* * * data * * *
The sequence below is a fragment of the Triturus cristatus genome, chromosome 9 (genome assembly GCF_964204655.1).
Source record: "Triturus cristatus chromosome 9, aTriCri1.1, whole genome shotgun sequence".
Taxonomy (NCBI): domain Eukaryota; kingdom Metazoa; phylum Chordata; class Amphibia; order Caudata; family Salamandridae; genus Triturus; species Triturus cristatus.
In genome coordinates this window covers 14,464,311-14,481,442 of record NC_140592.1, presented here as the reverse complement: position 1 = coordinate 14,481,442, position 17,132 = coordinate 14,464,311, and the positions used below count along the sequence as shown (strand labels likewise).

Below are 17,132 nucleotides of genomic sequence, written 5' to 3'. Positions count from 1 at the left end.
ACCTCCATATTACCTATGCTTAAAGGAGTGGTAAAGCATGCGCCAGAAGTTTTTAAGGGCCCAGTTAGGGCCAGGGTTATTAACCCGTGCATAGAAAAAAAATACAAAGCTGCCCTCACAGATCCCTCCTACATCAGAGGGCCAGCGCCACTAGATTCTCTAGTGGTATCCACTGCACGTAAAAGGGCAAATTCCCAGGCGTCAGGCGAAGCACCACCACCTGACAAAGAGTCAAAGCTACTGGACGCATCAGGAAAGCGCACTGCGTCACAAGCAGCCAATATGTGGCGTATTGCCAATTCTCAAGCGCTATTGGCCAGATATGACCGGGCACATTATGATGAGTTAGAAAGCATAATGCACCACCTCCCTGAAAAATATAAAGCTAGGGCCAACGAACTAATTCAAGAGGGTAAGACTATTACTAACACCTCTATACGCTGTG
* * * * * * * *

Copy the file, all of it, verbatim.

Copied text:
The sequence below is a fragment of the Triturus cristatus genome, chromosome 9 (genome assembly GCF_964204655.1).
Source record: "Triturus cristatus chromosome 9, aTriCri1.1, whole genome shotgun sequence".
Taxonomy (NCBI): domain Eukaryota; kingdom Metazoa; phylum Chordata; class Amphibia; order Caudata; family Salamandridae; genus Triturus; species Triturus cristatus.
In genome coordinates this window covers 14,464,311-14,481,442 of record NC_140592.1, presented here as the reverse complement: position 1 = coordinate 14,481,442, position 17,132 = coordinate 14,464,311, and the positions used below count along the sequence as shown (strand labels likewise).

Below are 17,132 nucleotides of genomic sequence, written 5' to 3'. Positions count from 1 at the left end.
ACCTCCATATTACCTATGCTTAAAGGAGTGGTAAAGCATGCGCCAGAAGTTTTTAAGGGCCCAGTTAGGGCCAGGGTTATTAACCCGTGCATAGAAAAAAAATACAAAGCTGCCCTCACAGATCCCTCCTACATCAGAGGGCCAGCGCCACTAGATTCTCTAGTGGTATCCACTGCACGTAAAAGGGCAAATTCCCAGGCGTCAGGCGAAGCACCACCACCTGACAAAGAGTCAAAGCTACTGGACGCATCAGGAAAGCGCACTGCGTCACAAGCAGCCAATATGTGGCGTATTGCCAATTCTCAAGCGCTATTGGCCAGATATGACCGGGCACATTATGATGAGTTAGAAAGCATAATGCACCACCTCCCTGAAAAATATAAAGCTAGGGCCAACGAACTAATTCAAGAGGGTAAGACTATTACTAACACCTCTATACGCTGTG